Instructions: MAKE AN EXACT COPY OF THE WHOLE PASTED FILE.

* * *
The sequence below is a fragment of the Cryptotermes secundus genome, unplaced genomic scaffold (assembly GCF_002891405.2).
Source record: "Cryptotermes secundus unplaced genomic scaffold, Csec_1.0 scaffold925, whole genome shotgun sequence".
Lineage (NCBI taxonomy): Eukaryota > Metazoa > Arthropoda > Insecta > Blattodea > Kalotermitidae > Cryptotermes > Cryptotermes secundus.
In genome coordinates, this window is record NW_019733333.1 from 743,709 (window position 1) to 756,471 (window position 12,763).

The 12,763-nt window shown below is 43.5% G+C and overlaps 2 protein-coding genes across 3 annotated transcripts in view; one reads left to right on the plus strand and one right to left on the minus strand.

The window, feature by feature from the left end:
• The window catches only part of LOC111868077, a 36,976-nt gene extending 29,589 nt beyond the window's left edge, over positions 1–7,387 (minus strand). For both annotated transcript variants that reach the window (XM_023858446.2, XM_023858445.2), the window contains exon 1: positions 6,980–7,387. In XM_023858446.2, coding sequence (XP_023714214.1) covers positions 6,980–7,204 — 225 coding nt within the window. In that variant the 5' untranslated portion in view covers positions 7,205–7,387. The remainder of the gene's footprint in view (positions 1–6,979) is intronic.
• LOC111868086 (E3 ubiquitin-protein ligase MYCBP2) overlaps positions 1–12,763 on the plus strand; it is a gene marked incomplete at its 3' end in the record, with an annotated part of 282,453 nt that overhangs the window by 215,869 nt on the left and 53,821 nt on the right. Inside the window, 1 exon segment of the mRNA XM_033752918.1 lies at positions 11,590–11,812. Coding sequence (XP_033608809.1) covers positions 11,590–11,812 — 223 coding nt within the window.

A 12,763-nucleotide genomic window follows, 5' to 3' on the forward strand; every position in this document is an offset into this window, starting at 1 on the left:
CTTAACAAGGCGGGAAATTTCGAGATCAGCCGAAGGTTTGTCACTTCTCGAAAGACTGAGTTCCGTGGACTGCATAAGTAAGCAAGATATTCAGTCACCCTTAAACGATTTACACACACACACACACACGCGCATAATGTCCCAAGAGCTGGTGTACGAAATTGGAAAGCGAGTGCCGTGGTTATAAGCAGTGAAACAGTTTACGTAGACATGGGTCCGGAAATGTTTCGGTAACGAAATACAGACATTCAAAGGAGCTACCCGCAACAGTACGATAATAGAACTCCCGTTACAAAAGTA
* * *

The sequence below is a fragment of the Cryptotermes secundus genome, unplaced genomic scaffold (assembly GCF_002891405.2).
Source record: "Cryptotermes secundus unplaced genomic scaffold, Csec_1.0 scaffold925, whole genome shotgun sequence".
Lineage (NCBI taxonomy): Eukaryota > Metazoa > Arthropoda > Insecta > Blattodea > Kalotermitidae > Cryptotermes > Cryptotermes secundus.
In genome coordinates, this window is record NW_019733333.1 from 743,709 (window position 1) to 756,471 (window position 12,763).

The 12,763-nt window shown below is 43.5% G+C and overlaps 2 protein-coding genes across 3 annotated transcripts in view; one reads left to right on the plus strand and one right to left on the minus strand.

The window, feature by feature from the left end:
• The window catches only part of LOC111868077, a 36,976-nt gene extending 29,589 nt beyond the window's left edge, over positions 1–7,387 (minus strand). For both annotated transcript variants that reach the window (XM_023858446.2, XM_023858445.2), the window contains exon 1: positions 6,980–7,387. In XM_023858446.2, coding sequence (XP_023714214.1) covers positions 6,980–7,204 — 225 coding nt within the window. In that variant the 5' untranslated portion in view covers positions 7,205–7,387. The remainder of the gene's footprint in view (positions 1–6,979) is intronic.
• LOC111868086 (E3 ubiquitin-protein ligase MYCBP2) overlaps positions 1–12,763 on the plus strand; it is a gene marked incomplete at its 3' end in the record, with an annotated part of 282,453 nt that overhangs the window by 215,869 nt on the left and 53,821 nt on the right. Inside the window, 1 exon segment of the mRNA XM_033752918.1 lies at positions 11,590–11,812. Coding sequence (XP_033608809.1) covers positions 11,590–11,812 — 223 coding nt within the window.

A 12,763-nucleotide genomic window follows, 5' to 3' on the forward strand; every position in this document is an offset into this window, starting at 1 on the left:
CTTAACAAGGCGGGAAATTTCGAGATCAGCCGAAGGTTTGTCACTTCTCGAAAGACTGAGTTCCGTGGACTGCATAAGTAAGCAAGATATTCAGTCACCCTTAAACGATTTACACACACACACACACACGCGCATAATGTCCCAAGAGCTGGTGTACGAAATTGGAAAGCGAGTGCCGTGGTTATAAGCAGTGAAACAGTTTACGTAGACATGGGTCCGGAAATGTTTCGGTAACGAAATACAGACATTCAAAGGAGCTACCCGCAACAGTACGATAATAGAACTCCCGTTACAAAAGTA